Joel Allegretti

Some Glad Morning

Two trumpet players, face to face on the downtown platform
at the 59th Street/Columbus Circle subway stop, are blowing
a polyphonic “I’ll Fly Away” during the morning rush hour,
and here comes the D, bashing its way into the station as only
an MTA New York City Transit train can, and my mind is
singing the southern-gospel lyrics — Hallelujah, by and by
and the doors slide open, and I step on board, this time aching
to believe that just this once, the letter D stands for “Divine.”

Concrete Gehenna

I. She lives a life defined by — the words begin with a hiss — suffering and spine. She delivers His message to ears open and closed. Manhattan. The Bronx. Brooklyn. Queens. Her pulpit: any corner at any intersection. Today, Friday, 6 p.m., rush hour in midtown, under late autumn’s early nightfall, she declaims, with a prophet’s fire, chapter and verse at the Church of Broadway and W. 48th Street. Who told thee that thou wast naked? For the financial advisors and tourists from Iowa her Old Testament exhortations are a strained organ in a performance of an atonal work called Noise Metropolis.

II. Her home is a walk-up that nobody sees, fourth floor, down the hall, three rooms at the back of the building. Where she has no TV or radio, no laptop or phone. Where on the walls unframed pictures of a fig tree hang. Where she feeds herself apples, grapes, and pomegranate seeds. Where she opens the cage on the floor, pulls out a white rat, and feeds the snake in the terrarium. Where she sits at the kitchen table, naked, opens her Bible to Genesis 2, and rereads, night after night, her life story.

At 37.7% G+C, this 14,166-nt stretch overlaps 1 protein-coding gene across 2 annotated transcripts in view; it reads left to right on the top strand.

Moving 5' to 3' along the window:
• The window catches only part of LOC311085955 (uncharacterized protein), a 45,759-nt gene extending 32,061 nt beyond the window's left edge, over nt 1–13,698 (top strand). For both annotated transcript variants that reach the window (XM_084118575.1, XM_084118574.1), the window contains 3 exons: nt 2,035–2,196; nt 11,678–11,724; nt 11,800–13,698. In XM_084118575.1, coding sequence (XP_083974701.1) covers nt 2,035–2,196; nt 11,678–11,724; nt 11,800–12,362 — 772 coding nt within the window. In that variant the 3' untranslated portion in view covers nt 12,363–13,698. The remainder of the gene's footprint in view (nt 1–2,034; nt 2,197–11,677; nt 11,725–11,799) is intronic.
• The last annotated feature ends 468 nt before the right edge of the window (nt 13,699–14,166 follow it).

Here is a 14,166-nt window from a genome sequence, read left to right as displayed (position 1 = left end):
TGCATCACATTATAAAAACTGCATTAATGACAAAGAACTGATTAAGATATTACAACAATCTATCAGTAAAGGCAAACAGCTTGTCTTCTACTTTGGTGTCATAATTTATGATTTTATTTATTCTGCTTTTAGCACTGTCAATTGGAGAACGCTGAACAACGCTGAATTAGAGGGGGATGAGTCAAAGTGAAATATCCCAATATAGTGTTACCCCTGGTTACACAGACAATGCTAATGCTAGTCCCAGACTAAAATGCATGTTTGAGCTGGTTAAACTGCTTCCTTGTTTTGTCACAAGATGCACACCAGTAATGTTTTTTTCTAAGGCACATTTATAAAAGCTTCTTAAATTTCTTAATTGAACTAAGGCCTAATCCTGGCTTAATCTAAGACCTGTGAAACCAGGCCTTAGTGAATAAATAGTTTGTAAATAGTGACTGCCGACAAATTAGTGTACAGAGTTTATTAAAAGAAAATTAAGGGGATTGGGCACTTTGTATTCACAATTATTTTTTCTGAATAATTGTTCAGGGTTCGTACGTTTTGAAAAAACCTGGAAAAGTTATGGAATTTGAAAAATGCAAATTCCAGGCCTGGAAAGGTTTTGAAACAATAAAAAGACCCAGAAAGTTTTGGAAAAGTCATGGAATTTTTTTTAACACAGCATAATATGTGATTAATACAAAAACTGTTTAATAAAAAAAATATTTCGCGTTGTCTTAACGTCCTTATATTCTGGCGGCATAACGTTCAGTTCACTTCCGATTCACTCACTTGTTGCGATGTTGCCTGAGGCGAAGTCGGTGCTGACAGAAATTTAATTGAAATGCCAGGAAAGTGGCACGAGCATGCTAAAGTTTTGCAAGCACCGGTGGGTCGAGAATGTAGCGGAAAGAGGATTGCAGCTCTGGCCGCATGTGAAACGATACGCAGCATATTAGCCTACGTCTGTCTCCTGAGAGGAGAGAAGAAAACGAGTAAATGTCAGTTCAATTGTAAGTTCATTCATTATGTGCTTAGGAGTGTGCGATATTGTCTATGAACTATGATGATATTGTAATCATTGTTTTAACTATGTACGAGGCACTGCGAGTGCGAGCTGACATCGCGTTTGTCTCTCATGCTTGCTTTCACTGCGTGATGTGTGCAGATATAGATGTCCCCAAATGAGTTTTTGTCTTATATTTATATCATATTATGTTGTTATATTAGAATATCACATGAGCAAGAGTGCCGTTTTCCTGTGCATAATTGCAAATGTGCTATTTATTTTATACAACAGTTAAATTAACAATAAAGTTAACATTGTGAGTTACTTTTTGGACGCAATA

Joel Allegretti is the author of, most recently, Platypus (NYQ Books, 2017), a collection of poems, prose, and performance texts, and Our Dolphin (Thrice Publishing, 2016), a novella. He is the editor of Rabbit Ears: TV Poems (NYQ Books, 2015), which The Boston Globe called “a smart exploration of the many, many meanings of TV.